A few months after the tragic December 2012 Nirbhaya incident in Delhi that shocked the nation, a small team? of seven people brainstormed in their office in the national capital. They were developing an Android app that would make people feel safer. Pukar, the free Android app, is an initiative by People for Parity group that works towards fighting gender-based violence. The app includes a red button on the smartphone?s screen, which when touched in an emergency, alerts trusted contacts and the police about the victim?s location.
?Since its launch in June last year, the app has been downloaded by around 7,000 people. Unlike other safety apps that mushroomed around the same time, Pukar tied up with the police to help people,? says Aditya Gupta, an IIT-Delhi graduate and co-founder of People of Parity that was started in 2013. ?With other apps, it seemed like the onus of providing a safe ecosystem was being shifted to people. But the police form an important part of the process, and it does not make sense to exclude them from it. So we created a technology that will help us link up with the police.? The other co-founders of People for Parity are Arushi Mittal, Ritika Gupta and Abhinav Roy. Common interest got the 26-year-olds together.
The app was designed in such a way that once the user presses the red button, specific contacts in their phone and the police control room get intimated about their location through the phone?s GPS, mobile data or tower. ?For people who are wary of the police, there is an option of not sharing the location as well,? says the 26-year-old.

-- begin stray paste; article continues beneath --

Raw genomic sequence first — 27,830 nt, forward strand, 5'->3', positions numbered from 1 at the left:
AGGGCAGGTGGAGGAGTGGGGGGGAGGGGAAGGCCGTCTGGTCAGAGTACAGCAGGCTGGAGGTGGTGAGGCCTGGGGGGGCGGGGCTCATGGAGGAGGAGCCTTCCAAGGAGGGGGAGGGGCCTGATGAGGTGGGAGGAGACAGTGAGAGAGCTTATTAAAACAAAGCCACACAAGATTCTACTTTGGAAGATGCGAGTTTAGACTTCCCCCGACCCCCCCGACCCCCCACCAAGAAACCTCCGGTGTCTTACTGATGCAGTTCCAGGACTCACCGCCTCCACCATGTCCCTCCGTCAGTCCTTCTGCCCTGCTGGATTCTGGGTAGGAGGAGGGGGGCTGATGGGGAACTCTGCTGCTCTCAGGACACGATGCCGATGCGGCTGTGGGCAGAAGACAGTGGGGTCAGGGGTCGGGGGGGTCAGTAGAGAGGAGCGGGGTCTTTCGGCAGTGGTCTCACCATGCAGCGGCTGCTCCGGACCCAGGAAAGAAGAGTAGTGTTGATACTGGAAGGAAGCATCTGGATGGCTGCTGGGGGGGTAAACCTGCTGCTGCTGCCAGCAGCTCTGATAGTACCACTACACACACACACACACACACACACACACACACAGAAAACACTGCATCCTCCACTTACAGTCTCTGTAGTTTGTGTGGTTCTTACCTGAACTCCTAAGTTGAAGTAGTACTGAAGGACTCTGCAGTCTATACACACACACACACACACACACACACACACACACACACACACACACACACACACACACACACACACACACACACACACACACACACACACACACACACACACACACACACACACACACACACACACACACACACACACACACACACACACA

He adds that his team felt that a lot of apps talked about women as objects that need to be saved. ?They would publicise the app saying, ?Get your sister or mother to download it?. So while they are trying to empower, they are making women constantly weaker. Pukar offers help to someone who is feeling unsafe, not because he or she is a weaker gender,? he says.
The app had three techies working on it: Raman Khatri, a banker from the UK; Ravikant Bhargava, a software developer from Delhi, and Shashank Yaduvanshi, a Masters student from the University of Illinois. The trio are IIT-Delhi graduates and all of them are 26 years old. They created the technology while Gupta and the rest of the team from People for Parity roped in the police and handled the social impact of it.
While developing the app just took a month, creating a police partnership took over a year. ?We had conversations with IPS officers and made them understand how it works. It requires zero expenditure to set up the 24×7 service in the control room. All it requires is a log in tool in the existing system,? he says. Pukar has tied up with the Police Control Room in Alwar, Kota and Udaipur in Rajasthan and Nainital in Uttarakhand and are in talks with the police departments in other states. ?Around 300 alerts have been received across these districts through the app. Most people use it to check if it actually works. They are not used to pressing a button and getting police support,? Gupta says.
People for Parity also provides a platform for people to share their experiences and discuss gender-based issues through their workshops all across the country.